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N Scale - Rapido Trains - 504042 - Passenger Car, CCF, 10-5 Sleeper - Milwaukee Road - "Lake Kapowsin"

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N Scale - Rapido Trains - 504042 - Passenger Car, CCF, 10-5 Sleeper - Milwaukee Road - "Lake Kapowsin"


N Scale - Rapido Trains - 504042 - Passenger Car, CCF, 10-5 Sleeper - Milwaukee Road - "Lake Kapowsin" Image courtesy of Rapido Trains Inc.


Stock Number 504042
Original Retail Price $54.95
Brand Rapido Trains
Manufacturer Rapido Trains
Image Provider's Website Link
Body Style Rapido Passenger Car CCF 10-5 Sleeper
Prototype Passenger Car, CCF, 10-5 Sleeper
Road or Company Name Milwaukee Road (Details)
Reporting Marks MILW
Road or Reporting Number "Lake Kapowsin"
Paint Color(s) Orange, Maroon, Black
Paint Scheme 1950 Hiawatha
Coupler Type MT Magne-Matic Knuckle
Wheel Type Nickel-Silver Plated Metal
Wheel Profile Small Flange (Low Profile)
Announcement Date 2013-07-21
Release Date 2015-05-01
Item Category Passenger Cars
Model Type Lightweight/Streamlined
Model Subtype CCF
Model Variety Sleeper 10-5



Model Information: The folks over at Pullman-Standard had a bright idea! Passengers in double bedrooms pay a higher fare than roomette passengers, so why don?t we put the bedrooms in the middle of the car so that those passengers get the smoothest ride? And thus the Rapido Trains Inc. 10-5 (10 ROOMETTES - 5 BEDROOMS) Sleeper was born, thanks to the bright ideas at Pullman!

The 10-5 Sleeper is Pullman plan number 4186, a CN and Erie / Erie-Lackawanna prototype. 10-5 sleepers were ubiquitous throughout North America (almost as much as the 10-6), and our car is painted in a variety of paint schemes. The 10-5 Sleeper is available with partial skirting or with fixed steps, as appropriate.

With all of the features of our Panorama Line cars, this new N scale model gives N scale modelers yet another super-detailed car to add to their consists.
  • Super-detailed underbody
  • Body-mounted Micro-Trains(c) couplers
  • Fixed steps or partial skirts, as appropriate
  • All air, steam and electrical lines represented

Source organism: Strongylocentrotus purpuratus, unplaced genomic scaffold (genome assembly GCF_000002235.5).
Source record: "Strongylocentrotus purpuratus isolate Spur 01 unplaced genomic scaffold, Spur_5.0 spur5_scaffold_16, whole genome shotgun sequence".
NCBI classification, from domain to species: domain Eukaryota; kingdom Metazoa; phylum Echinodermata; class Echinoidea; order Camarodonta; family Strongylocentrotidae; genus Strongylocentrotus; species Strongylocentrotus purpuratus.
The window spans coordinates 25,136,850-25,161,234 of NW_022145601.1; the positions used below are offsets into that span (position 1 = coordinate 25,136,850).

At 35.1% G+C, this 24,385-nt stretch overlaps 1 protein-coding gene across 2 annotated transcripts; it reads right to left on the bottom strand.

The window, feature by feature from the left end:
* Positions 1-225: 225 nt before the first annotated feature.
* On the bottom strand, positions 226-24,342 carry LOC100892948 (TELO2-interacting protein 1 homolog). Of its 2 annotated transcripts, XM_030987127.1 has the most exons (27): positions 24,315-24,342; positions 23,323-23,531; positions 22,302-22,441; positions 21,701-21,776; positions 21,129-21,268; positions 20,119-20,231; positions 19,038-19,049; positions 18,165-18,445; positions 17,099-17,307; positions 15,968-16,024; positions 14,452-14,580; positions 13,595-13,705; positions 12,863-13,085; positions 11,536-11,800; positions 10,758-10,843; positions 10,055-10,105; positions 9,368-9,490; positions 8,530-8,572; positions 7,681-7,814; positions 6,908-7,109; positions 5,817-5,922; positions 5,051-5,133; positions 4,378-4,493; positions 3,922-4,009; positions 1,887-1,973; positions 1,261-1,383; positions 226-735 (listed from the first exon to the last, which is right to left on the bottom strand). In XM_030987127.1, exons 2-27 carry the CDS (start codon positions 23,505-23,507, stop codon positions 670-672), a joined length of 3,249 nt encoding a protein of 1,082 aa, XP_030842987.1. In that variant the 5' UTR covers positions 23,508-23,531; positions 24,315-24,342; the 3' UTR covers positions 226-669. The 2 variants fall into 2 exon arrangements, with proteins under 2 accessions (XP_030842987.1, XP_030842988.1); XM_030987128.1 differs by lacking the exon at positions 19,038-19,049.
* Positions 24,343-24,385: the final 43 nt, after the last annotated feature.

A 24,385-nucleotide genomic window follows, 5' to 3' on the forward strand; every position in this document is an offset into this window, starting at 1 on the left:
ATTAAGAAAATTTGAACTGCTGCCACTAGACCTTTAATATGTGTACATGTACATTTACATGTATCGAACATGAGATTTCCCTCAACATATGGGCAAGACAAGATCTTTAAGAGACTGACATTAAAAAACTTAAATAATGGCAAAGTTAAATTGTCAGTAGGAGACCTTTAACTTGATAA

• Insulated 36″ metal wheelsets (no pizza cutters!)
  • "Easy-Peasy" battery-powered interior lighting
  • Flush windows with painted gaskets and shades
  • Full interior detail including armrests and headrests
  • Diaphragms with etched brass end gates
  • Painted metal roof grab irons applied at the factory
  • Multiple car names and/or numbers per paint scheme
  • Will operate smoothly on curves down to 9-3/4″ radius
  • Super-detailled 41-N-11 Inside Swinghanger or 41-BNO-11 Outside Swinghanger trucks as appropriate for each roadname and car type.

Road Name History:
First of all, Milwaukee Road has only ever been a popular nickname. The real name from 1874 was Chicago Milwaukee & St. Paul. For the next 36 years, the CM&StP linked Chicago with Milwaukee, Green Bay, Madison, Wausau, the Twin Cities, Duluth, Kansas City and Omaha with a dense network of branches in Wisconsin, Iowa, southern Minnesota and eastern South Dakota. Essentially, the lines ended at the Missouri River.

With a dearth of friendly western connections, CM&StP decided to build their own line to the Pacific. The original target was the bustling megalopolis of Eureka, California. However, they built toward Seattle instead. In 1909 the line opened. Along the way, they served Miles City, Lewiston, Great Falls, Harlowton and Butte, Montana; Avery, Idaho; and Spokane, Seattle and Tacoma, Washington. In 1912, they began to electrify two long segments, Harlowton, Montana to Avery, Idaho and Othello, Washington to Tacoma.

In 1921, they leased the Chicago Terre Haute & Southeastern and a bit later the Chicago Milwaukee & Gary to reach the coal fields of southern Indiana. Both roads were in trouble and dragged the CM&StP into receivership. In 1928, they emerged with a small name change. It was now the Chicago Milwaukee St. Paul & Pacific. Right after that, the nickname “Milwaukee Road” began to catch on.